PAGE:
Hovering above the concrete skyline of Copenhagen, a kaleidoscope of birds, bees and butterflies have come together for an extraordinary feast. In the height of spring, flowers bloom and the air is thick with sweet nectar. But what makes this pollination party so special is its location – a garden 280 feet above street level on the roof of an incinerator.
Capable of converting 440,000 tonnes of waste into clean energy every year, CopenHill is a testament to the Danish city’s ambitions to become the world’s first carbon-neutral capital by 2025. The offbeat attraction is also a highlight of a walking tour. ecological theme organized by a non-profit association. Green Bike Tours organization, led by expert guides with a background in sustainability studies. During the three-hour experience, I learn about sustainable urban planning initiatives such as green roofs and rain management systems. Even better, I saved 1.1 kg of carbon by doing the tour by bike rather than by car.
Flat, easy to navigate and equipped with around 240 miles of cycle paths and bridges separated by sidewalks, Copenhagen is a city made for two wheels. Since 2015, it has rightly claimed the title of the most bike-friendly city in the world, according to an IPSO index which ranked features such as local infrastructure, politics and culture.
Building on their success, the government has declared 2022 the Year of the Bike, building on a commitment to invest millions in improving cycle paths and road safety. Confident that I could pedal at the same pace as the locals, I embarked on an independent ride through the city. Known as the Greenway, the route from Nørrebro runs along an old railway line in Frederiksberg. Office buildings are soon replaced by housing estates, while lampposts and pillars soon give way to twisted tree trunks supporting a sky ceiling. Stretching nearly 10 kilometers from Lyngbyvej in the north to Valby in the south, the road passes through so many parks and green spaces that any distinction between city and countryside is easily erased.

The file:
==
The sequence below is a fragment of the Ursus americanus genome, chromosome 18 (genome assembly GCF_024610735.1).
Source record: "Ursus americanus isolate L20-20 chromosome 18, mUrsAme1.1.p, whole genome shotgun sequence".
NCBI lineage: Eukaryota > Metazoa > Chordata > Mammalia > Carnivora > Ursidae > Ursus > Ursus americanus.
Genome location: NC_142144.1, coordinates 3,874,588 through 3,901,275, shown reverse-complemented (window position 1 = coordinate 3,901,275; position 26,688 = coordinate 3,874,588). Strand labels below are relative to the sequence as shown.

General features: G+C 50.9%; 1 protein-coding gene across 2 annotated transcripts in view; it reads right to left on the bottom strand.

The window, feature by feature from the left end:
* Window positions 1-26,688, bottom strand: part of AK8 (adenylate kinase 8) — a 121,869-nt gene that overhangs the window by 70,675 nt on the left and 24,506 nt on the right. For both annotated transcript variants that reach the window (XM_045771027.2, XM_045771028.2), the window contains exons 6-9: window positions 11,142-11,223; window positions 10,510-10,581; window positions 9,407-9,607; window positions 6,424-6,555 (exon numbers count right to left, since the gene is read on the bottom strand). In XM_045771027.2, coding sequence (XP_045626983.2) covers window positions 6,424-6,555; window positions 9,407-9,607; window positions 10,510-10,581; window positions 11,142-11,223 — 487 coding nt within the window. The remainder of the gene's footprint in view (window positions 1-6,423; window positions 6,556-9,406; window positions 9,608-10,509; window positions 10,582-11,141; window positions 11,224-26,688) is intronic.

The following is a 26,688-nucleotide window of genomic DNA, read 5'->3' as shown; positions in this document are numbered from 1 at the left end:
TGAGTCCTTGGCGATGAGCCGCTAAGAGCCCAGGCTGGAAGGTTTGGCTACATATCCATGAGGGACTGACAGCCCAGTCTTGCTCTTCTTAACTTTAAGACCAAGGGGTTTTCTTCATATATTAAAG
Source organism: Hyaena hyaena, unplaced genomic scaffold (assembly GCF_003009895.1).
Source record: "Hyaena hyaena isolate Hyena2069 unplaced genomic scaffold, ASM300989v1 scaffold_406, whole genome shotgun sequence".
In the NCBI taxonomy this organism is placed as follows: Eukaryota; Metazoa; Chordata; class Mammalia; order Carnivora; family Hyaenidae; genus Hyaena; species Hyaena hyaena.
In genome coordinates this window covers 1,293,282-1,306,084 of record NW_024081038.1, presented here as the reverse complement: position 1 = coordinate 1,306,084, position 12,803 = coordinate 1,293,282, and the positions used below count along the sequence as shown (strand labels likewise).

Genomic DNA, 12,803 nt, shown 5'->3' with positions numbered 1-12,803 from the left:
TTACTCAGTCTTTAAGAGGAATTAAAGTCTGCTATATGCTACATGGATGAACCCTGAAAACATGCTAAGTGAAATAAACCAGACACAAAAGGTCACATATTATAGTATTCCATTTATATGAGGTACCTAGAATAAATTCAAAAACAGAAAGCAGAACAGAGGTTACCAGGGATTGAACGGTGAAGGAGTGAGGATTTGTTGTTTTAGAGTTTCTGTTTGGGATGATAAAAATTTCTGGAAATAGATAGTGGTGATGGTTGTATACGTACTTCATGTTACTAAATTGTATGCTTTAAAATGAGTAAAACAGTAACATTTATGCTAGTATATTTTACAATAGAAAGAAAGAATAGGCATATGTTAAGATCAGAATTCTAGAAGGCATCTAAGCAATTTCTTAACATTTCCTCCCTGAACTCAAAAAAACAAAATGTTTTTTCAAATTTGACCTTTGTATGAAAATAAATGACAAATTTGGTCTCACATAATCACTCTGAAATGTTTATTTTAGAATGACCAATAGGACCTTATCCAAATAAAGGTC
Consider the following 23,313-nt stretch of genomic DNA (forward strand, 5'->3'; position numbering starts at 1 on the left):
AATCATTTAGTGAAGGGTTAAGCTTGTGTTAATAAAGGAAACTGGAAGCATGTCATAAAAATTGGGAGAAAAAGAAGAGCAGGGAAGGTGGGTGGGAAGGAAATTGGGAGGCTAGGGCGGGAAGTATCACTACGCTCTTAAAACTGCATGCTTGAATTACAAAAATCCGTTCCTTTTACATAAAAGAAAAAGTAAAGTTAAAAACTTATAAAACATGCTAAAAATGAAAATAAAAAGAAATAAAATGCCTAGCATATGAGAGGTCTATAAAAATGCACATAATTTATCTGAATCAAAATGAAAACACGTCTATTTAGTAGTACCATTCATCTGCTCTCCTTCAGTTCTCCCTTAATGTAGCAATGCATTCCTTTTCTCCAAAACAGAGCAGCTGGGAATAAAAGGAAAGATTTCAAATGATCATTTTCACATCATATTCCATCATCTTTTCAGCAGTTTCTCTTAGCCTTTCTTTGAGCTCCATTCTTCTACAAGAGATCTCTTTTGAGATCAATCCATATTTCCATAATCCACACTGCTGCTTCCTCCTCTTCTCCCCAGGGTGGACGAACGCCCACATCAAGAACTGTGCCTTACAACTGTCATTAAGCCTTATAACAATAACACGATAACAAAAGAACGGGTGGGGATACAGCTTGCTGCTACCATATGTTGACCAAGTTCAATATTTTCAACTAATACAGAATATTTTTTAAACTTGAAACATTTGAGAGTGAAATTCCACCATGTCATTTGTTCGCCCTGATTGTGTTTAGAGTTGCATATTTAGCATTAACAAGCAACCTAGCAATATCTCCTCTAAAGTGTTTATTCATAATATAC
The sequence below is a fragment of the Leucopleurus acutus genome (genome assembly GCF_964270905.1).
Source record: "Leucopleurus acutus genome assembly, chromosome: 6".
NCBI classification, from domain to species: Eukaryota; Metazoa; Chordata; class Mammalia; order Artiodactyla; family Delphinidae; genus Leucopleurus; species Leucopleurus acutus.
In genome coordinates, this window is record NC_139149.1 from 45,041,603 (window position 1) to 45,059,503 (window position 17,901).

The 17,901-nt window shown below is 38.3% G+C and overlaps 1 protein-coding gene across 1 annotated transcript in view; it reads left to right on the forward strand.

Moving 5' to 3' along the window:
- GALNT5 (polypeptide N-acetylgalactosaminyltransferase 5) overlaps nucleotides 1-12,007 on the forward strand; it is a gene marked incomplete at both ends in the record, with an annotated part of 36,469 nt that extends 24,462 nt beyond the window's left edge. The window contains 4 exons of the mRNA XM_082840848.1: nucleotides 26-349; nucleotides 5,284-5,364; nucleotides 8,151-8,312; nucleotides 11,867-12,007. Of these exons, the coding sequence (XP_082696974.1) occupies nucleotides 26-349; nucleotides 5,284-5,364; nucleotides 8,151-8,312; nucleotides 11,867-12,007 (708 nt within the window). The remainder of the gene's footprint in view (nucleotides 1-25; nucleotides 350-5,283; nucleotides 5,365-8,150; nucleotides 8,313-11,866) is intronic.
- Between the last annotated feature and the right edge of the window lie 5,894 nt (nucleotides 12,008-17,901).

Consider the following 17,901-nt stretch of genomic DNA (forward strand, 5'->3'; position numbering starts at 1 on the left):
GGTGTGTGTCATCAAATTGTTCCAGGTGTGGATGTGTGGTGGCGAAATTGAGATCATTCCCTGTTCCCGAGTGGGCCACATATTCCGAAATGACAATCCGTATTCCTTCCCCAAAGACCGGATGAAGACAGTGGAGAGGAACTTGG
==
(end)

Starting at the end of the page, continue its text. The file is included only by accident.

But green is not the only color that decorates nature-loving Copenhagen. The islands are shrouded in blue ribbons of waterways, all crossed by a network of architecturally remarkable bridges with generous cycle paths.
Opened in 2014, Cykelslangen (the “bicycle snake”) is one of the most aesthetically pleasing and promises some of the best views. Beginning at Vesterbro, it meanders above the harbor pools of Havnebadet Fisketorvet and continues to Islands Brygge. Along the busy 720-foot route, I join business leaders rushing to the office, hipsters strolling between cafes, and parents racing to school with a side stroller in tow. . An invention exported around the world, these bike trailers originated in the hippie, car-free commune of Christiania in the 1970s. Initially made from recycled materials and old bed frames, they evolved into sophisticated kits used for much more than transporting young children around town. Street trader Michele Lucarelli of Bike and Bake has customized his trailer with a pizza oven, while Rustvogn Cyklen uses his ornate float to transport corpses to funerals.
The most inventive adaptation, however, comes from Nordic Cryobank, whose Sperm Bullitt rapidly transports donor samples to fertility clinics. As much a novelty as those birds and bees spreading seeds on the roof of a landfill, it’s another part of the great creation that is constantly changing. Copenhagenits green streets.
How to do: A three-hour tour with Green bike tours costs 250 kr (£28) per person. Alternatively, borrow a bike from your hotel, use the Donkey Republic App or rent one via Bycyclenwhich have over 100 stations across the city.